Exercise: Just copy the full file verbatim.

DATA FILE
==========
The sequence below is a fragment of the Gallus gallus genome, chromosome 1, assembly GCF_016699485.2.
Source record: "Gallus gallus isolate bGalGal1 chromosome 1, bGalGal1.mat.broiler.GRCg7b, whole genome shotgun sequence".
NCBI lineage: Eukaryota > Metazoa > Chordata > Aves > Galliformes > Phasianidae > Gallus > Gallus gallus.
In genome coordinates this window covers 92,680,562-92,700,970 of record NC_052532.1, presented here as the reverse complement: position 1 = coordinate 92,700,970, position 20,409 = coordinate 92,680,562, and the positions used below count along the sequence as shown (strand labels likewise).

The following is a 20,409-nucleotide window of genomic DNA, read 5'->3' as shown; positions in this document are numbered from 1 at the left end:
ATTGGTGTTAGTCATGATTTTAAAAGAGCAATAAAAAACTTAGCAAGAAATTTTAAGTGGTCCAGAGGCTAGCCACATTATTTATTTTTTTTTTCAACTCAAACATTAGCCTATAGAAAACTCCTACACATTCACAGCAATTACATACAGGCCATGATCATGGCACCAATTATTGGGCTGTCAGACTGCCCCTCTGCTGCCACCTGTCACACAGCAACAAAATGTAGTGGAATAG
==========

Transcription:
The sequence below is a fragment of the Gallus gallus genome, chromosome 1, assembly GCF_016699485.2.
Source record: "Gallus gallus isolate bGalGal1 chromosome 1, bGalGal1.mat.broiler.GRCg7b, whole genome shotgun sequence".
NCBI lineage: Eukaryota > Metazoa > Chordata > Aves > Galliformes > Phasianidae > Gallus > Gallus gallus.
In genome coordinates this window covers 92,680,562-92,700,970 of record NC_052532.1, presented here as the reverse complement: position 1 = coordinate 92,700,970, position 20,409 = coordinate 92,680,562, and the positions used below count along the sequence as shown (strand labels likewise).

The following is a 20,409-nucleotide window of genomic DNA, read 5'->3' as shown; positions in this document are numbered from 1 at the left end:
ATTGGTGTTAGTCATGATTTTAAAAGAGCAATAAAAAACTTAGCAAGAAATTTTAAGTGGTCCAGAGGCTAGCCACATTATTTATTTTTTTTTTCAACTCAAACATTAGCCTATAGAAAACTCCTACACATTCACAGCAATTACATACAGGCCATGATCATGGCACCAATTATTGGGCTGTCAGACTGCCCCTCTGCTGCCACCTGTCACACAGCAACAAAATGTAGTGGAATAG